Van Hooijdonk 78
TRUE to their club's recent masochistic tradition the Celtic fanzine Not The View runs a series called "They embarrass the Hoops" which wallows in miserable Celtic days of the past. The pens may have to rest a while.
Yesterday Celtic performed miserably all right and yet were blessed with victory, evidence of the club's growing rediscovery of winning as a lucky habit.
In claiming the points they atoned for last season's Coca-Cola Cup final defeat by Raith and will entertain the Fifers in an easier frame of mind on Thursday in the fourth round of that competition.
Their goal, like the match, was a grubby affair, although aesthetics hardly bother Pierre Van Hooijdonk. The striker seemed headed for one of his infuriating, uncoordinated days before an ill-directed header by Rudi Vata reached him in the 78th minute. Van Hooijdonk's bald head stooped, the ball slithered in off an ear and Raith were effectively buried.
Before that most of the visitors' hopes flew in the slipstream of Andreas Thom. The swift Berliner has been one of the few East German players to enjoy success after unification, although conquering his new neighbours across the Glasgow divide may prove harder.
Yesterday his rapid advances almost stole a march on the referee. With the kick-off whistle still dying away, Tosh McKinlay's long punt was in Rovers' box and Thom, at full-throttle, had reached it. The striker's lob found Scott Thomson off the line but floated wide.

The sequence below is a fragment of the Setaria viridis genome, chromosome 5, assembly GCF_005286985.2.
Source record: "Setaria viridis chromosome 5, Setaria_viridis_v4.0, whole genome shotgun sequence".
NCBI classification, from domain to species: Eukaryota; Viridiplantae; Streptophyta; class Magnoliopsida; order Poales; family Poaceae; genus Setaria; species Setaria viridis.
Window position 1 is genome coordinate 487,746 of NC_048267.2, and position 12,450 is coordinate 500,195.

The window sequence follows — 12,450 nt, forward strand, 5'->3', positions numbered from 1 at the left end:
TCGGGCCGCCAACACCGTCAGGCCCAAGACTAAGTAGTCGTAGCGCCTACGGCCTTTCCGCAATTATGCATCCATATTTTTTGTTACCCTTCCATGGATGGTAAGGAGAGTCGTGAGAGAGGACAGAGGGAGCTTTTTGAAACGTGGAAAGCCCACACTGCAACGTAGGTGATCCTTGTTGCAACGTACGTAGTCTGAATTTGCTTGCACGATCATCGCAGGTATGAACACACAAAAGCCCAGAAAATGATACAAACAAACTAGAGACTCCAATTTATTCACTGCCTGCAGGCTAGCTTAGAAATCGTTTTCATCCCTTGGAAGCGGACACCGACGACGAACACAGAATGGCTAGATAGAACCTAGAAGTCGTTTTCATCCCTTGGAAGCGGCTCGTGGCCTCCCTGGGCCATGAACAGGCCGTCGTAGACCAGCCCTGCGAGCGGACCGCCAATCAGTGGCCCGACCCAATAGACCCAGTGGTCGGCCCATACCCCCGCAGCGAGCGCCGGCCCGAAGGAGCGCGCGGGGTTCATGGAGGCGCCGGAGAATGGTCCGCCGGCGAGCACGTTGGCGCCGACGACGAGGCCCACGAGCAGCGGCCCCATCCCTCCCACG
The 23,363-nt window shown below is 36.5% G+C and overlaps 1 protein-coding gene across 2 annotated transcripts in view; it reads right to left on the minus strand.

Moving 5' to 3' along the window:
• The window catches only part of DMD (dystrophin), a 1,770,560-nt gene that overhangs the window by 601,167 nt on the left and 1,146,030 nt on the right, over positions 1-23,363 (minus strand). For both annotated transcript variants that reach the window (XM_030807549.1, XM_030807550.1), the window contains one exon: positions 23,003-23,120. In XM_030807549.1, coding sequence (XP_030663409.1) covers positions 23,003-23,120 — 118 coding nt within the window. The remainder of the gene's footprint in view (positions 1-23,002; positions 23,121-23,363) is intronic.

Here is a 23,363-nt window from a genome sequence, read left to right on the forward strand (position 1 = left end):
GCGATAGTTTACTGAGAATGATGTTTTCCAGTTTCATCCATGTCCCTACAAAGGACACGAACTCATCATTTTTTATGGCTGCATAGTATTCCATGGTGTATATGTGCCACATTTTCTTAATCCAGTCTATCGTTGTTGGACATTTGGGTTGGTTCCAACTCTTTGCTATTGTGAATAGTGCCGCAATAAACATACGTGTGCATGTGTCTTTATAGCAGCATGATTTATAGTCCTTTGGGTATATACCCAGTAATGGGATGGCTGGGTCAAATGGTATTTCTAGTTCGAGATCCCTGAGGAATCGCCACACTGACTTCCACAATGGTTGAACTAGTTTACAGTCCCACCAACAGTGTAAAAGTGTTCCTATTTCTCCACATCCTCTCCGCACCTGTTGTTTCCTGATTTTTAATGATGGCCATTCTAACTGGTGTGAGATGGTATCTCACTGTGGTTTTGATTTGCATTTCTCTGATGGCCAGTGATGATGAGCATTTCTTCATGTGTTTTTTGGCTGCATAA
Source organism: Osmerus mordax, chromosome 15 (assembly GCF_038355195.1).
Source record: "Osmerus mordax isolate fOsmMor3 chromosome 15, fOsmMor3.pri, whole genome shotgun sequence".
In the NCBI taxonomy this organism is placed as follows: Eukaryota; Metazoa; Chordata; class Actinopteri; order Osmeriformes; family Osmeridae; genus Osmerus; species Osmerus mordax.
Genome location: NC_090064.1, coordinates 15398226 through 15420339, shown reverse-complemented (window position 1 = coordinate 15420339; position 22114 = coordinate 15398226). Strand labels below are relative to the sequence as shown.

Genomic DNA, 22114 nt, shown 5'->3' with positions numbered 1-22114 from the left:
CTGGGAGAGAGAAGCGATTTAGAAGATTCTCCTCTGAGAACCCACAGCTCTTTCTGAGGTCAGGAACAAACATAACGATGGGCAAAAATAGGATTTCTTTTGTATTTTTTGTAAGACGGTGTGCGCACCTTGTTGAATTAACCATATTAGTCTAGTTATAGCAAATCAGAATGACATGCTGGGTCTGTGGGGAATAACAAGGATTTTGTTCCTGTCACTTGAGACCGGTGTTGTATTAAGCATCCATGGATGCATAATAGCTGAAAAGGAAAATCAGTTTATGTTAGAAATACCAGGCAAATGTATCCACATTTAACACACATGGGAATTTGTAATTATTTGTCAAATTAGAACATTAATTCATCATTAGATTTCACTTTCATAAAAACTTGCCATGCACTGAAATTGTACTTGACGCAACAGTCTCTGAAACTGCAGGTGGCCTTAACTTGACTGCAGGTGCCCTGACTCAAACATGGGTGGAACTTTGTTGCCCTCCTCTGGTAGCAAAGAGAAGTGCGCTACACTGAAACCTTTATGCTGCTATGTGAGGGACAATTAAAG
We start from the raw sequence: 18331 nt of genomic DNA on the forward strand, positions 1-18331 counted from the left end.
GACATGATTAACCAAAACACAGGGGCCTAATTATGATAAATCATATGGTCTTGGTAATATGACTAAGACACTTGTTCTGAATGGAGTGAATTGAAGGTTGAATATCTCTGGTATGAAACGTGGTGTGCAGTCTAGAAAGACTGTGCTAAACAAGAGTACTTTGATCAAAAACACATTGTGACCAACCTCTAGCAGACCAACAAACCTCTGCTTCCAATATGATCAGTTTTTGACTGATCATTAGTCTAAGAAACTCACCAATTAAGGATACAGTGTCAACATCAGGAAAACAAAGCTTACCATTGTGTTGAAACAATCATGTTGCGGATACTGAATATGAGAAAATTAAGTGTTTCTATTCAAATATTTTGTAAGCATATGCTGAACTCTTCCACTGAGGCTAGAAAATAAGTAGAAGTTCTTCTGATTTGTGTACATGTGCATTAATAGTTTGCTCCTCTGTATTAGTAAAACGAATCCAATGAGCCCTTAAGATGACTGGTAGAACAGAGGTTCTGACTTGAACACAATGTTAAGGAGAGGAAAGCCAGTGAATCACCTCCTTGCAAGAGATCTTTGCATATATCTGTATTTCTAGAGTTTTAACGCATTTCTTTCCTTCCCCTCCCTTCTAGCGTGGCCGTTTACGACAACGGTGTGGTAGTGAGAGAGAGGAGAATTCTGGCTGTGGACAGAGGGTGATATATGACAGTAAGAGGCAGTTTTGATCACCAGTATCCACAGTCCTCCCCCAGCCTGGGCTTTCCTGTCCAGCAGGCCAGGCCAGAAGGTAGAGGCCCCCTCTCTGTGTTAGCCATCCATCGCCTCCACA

In the 25th minute, Thom had flashed into Rovers' area again to steal David Sinclair's half clearance. The striker swung his hips to lose a defender but snatched at his shot.
Rovers' best efforts came through their own express train, Tony Rugiea. In the first half he winged down the left to pick out Stephen Crawford. The young striker should have opened the scoring but John Collins, hairing back for Celtic, provided the unlikeliest of barriers.
Late in the second half, when his side dug in against Celtic's assault, only Rugiea continued to look capable of bruising the visitors. From 40 yards he left John Collins' rib cage black and blue, pummelling a free- kick into the midfielder's chest. Collins spluttered and hobbled for several minutes but then Van Hooydonk leant a stooping ear and it was Rovers who finished winded and breathless.
Afterwards the Dutchman was not slow in appreciating the significance of his larceny. "I've only been here seven months but all the talk has been the amount of draws Celtic have. Hopefully this shows we can now turn them into victories," he said.Reuse content